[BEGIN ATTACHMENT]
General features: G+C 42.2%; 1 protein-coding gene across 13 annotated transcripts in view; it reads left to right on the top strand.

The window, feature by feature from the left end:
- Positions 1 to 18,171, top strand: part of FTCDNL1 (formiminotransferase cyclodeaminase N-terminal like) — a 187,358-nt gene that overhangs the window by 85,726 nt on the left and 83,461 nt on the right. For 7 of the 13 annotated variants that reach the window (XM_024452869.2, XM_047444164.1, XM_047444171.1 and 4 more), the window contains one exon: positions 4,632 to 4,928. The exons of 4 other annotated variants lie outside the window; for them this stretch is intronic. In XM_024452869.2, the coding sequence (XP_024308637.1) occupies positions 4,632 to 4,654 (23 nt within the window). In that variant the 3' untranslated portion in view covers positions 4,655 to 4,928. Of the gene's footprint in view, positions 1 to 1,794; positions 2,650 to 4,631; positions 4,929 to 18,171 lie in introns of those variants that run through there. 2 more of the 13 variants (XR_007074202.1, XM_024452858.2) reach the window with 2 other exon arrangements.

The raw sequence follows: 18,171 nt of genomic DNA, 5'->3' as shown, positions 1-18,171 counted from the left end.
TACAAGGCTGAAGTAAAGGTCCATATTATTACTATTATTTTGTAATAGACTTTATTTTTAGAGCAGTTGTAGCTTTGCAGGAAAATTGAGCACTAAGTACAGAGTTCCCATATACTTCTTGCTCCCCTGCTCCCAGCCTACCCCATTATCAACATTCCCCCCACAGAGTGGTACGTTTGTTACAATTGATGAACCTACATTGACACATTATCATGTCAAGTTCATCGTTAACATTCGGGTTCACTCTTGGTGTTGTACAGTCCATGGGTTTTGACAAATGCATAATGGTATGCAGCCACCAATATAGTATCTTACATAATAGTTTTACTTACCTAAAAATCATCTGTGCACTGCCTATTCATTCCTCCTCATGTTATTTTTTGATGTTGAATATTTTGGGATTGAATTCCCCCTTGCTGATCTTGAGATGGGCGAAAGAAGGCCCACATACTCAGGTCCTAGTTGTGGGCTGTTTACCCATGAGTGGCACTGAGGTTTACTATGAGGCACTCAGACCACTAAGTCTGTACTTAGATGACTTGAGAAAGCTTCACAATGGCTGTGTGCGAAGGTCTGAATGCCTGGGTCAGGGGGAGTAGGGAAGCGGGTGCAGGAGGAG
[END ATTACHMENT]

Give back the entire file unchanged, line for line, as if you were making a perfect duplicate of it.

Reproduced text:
General features: G+C 42.2%; 1 protein-coding gene across 13 annotated transcripts in view; it reads left to right on the top strand.

The window, feature by feature from the left end:
- Positions 1 to 18,171, top strand: part of FTCDNL1 (formiminotransferase cyclodeaminase N-terminal like) — a 187,358-nt gene that overhangs the window by 85,726 nt on the left and 83,461 nt on the right. For 7 of the 13 annotated variants that reach the window (XM_024452869.2, XM_047444164.1, XM_047444171.1 and 4 more), the window contains one exon: positions 4,632 to 4,928. The exons of 4 other annotated variants lie outside the window; for them this stretch is intronic. In XM_024452869.2, the coding sequence (XP_024308637.1) occupies positions 4,632 to 4,654 (23 nt within the window). In that variant the 3' untranslated portion in view covers positions 4,655 to 4,928. Of the gene's footprint in view, positions 1 to 1,794; positions 2,650 to 4,631; positions 4,929 to 18,171 lie in introns of those variants that run through there. 2 more of the 13 variants (XR_007074202.1, XM_024452858.2) reach the window with 2 other exon arrangements.

The raw sequence follows: 18,171 nt of genomic DNA, 5'->3' as shown, positions 1-18,171 counted from the left end.
TACAAGGCTGAAGTAAAGGTCCATATTATTACTATTATTTTGTAATAGACTTTATTTTTAGAGCAGTTGTAGCTTTGCAGGAAAATTGAGCACTAAGTACAGAGTTCCCATATACTTCTTGCTCCCCTGCTCCCAGCCTACCCCATTATCAACATTCCCCCCACAGAGTGGTACGTTTGTTACAATTGATGAACCTACATTGACACATTATCATGTCAAGTTCATCGTTAACATTCGGGTTCACTCTTGGTGTTGTACAGTCCATGGGTTTTGACAAATGCATAATGGTATGCAGCCACCAATATAGTATCTTACATAATAGTTTTACTTACCTAAAAATCATCTGTGCACTGCCTATTCATTCCTCCTCATGTTATTTTTTGATGTTGAATATTTTGGGATTGAATTCCCCCTTGCTGATCTTGAGATGGGCGAAAGAAGGCCCACATACTCAGGTCCTAGTTGTGGGCTGTTTACCCATGAGTGGCACTGAGGTTTACTATGAGGCACTCAGACCACTAAGTCTGTACTTAGATGACTTGAGAAAGCTTCACAATGGCTGTGTGCGAAGGTCTGAATGCCTGGGTCAGGGGGAGTAGGGAAGCGGGTGCAGGAGGAG